The Fed will only purchase securities as long as it is deemed necessary. On Nov. 3, 2021, the FOMC stated that the large monthly purchases of securities that the Fed has been making since the start of the COVID-19 crisis would begin to slow. “In light of the substantial further progress the economy has made toward the Committee’s goals of maximum employment and price stability,” the FOMC committed to begin reducing the pace of asset purchases.

In particular, it announced that it is decreasing the amount of Treasury and MBS purchases in November and December. The FOMC statement also suggested that there could be further reductions in coming months if the economic outlook continued to improve.

How Will Tapering Work?

The first step in the tapering process will be taken in mid-November, when the Fed will reduce the pace of purchases.

  • Treasury securities purchases will go from $80 billion to $70 billion a month.
  • MBS purchases will go from $40 billion to $35 billion a month.

Then, in mid-December, the pace of purchases will be reduced again.

  • Treasury securities purchases will go from $70 billion to $60 billion a month.
  • MBS purchases will go from $35 billion to $30 billion a month.

If the economy continues to improve as the FOMC expects, then each month the pace of purchases could decline by similar dollar amounts. Assuming the recovery remains on track and the FOMC continues its monthly tapering pace, by mid-2022 the Fed will complete the taper and no longer be purchasing securities that increase the size of its balance sheet. At some point in the future, the FOMC will need to decide when to reduce the size of its securities holdings. The Fed’s current policy is to reinvest all funds from maturing and prepaying securities into new securities. This action keeps the Fed’s securities holdings constant. When the FOMC chooses to allow some or all those securities to be redeemed, the Fed’s securities holdings will decline.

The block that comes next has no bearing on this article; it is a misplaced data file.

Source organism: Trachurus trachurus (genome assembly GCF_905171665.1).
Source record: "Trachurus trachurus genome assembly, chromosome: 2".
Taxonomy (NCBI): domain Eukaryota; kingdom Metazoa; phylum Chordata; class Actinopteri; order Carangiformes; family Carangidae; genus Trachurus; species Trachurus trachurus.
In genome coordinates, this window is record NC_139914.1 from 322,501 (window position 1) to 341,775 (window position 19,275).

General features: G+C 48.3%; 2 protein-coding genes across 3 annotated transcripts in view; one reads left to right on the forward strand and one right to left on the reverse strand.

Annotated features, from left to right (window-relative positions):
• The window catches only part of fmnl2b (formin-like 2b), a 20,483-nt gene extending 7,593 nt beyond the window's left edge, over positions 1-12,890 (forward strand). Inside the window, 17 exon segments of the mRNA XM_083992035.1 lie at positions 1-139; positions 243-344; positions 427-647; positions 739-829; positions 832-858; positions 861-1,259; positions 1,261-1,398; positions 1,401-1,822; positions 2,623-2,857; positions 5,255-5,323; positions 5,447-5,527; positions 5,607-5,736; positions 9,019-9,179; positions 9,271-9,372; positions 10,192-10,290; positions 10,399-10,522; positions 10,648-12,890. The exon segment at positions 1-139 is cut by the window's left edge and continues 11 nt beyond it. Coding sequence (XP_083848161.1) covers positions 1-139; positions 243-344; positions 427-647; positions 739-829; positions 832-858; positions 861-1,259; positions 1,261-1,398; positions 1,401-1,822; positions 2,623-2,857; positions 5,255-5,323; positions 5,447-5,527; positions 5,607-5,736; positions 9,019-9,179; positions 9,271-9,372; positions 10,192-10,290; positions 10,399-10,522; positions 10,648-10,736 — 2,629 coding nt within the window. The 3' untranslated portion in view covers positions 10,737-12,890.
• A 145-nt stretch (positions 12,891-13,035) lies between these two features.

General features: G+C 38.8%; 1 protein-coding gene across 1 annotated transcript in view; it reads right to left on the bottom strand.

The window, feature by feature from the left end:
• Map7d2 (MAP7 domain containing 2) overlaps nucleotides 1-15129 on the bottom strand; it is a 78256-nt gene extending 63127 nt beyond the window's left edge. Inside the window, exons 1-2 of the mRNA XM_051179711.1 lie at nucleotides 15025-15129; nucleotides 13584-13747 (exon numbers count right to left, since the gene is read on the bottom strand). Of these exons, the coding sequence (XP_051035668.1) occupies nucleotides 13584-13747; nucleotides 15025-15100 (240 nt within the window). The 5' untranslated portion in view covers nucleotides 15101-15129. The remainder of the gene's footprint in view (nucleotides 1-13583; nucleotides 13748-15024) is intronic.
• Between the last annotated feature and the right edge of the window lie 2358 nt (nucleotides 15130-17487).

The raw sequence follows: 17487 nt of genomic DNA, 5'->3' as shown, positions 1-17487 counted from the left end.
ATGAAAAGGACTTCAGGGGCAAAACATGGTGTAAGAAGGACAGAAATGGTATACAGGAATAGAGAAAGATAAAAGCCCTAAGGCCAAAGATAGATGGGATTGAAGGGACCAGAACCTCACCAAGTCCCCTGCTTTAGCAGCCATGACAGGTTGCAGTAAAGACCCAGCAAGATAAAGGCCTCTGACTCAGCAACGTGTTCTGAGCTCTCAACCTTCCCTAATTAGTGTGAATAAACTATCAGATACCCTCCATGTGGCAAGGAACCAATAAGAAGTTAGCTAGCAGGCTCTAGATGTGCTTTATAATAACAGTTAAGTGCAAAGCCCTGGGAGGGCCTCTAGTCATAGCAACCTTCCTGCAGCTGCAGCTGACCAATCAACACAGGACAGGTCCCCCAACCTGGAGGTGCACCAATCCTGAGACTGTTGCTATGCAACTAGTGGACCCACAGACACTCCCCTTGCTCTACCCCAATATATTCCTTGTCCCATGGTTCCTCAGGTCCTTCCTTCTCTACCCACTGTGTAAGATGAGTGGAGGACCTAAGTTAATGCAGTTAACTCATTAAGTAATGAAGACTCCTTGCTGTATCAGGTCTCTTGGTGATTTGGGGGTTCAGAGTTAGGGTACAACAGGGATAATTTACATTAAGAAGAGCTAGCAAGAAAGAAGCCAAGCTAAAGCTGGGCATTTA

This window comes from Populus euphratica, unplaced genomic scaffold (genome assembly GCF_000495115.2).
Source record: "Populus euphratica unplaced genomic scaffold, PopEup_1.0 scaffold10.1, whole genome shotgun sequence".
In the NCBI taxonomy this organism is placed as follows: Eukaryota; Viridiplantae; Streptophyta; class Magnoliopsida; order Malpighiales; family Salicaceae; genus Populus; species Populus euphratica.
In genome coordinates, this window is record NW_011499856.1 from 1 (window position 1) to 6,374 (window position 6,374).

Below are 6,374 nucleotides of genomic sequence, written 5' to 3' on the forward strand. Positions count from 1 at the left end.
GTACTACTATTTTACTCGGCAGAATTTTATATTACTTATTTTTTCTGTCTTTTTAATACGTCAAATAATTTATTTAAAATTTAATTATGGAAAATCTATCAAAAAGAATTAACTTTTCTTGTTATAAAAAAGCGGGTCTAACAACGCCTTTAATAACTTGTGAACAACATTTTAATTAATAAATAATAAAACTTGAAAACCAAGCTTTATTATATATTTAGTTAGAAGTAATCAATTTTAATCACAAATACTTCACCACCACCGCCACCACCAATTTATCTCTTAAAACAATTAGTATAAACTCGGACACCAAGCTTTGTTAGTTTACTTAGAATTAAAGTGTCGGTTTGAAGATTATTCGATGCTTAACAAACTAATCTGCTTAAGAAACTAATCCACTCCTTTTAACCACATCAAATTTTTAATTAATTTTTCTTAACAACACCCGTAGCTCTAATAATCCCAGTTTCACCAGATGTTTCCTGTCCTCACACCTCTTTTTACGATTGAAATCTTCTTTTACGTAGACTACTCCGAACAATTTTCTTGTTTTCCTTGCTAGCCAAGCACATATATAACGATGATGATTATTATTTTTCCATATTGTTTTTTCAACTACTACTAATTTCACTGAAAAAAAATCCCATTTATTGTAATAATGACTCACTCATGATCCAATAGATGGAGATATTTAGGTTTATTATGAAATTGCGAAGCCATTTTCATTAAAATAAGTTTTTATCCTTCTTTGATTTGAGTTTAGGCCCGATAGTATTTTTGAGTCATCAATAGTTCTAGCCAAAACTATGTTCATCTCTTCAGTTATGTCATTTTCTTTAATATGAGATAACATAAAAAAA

What Is Next?

After the taper is complete, and assuming the economy continues to improve, Fed watchers are thinking about when the FOMC will raise the target range for the federal funds rate from its near-zero level (also known as “liftoff”). But as Fed Chair Jerome Powell has said, these are independent policy decisions; the timing and pace of tapering is not intended to signal anything about the timing of interest rate liftoff.

Note

1 At some point in the future, the FOMC will need to decide when to reduce the size of its securities holdings. The Fed’s current policy is to reinvest all funds from maturing and prepaying securities into new securities. This action keeps the Fed’s securities holdings constant. When the FOMC chooses to allow some or all those securities to be redeemed, the Fed’s securities holdings will decline.
About the Authors
Jane Ihrig
Jane E Ihrig

Jane E. Ihrig is a senior adviser and economist in the program direction section, monetary affairs, at the Federal Reserve Board of Governors.

Jane Ihrig
Jane E Ihrig

Jane E. Ihrig is a senior adviser and economist in the program direction section, monetary affairs, at the Federal Reserve Board of Governors.

Scott A Wolla

Scott Wolla is an Economic Education coordinator at the St. Louis Fed.

Scott A Wolla

Scott Wolla is an Economic Education coordinator at the St. Louis Fed.

This blog explains everyday economics, explores consumer topics and answers Fed FAQs. It also spotlights the people and programs that make the St. Louis Fed central to America’s economy. Views expressed are not necessarily those of the St. Louis Fed or Federal Reserve System.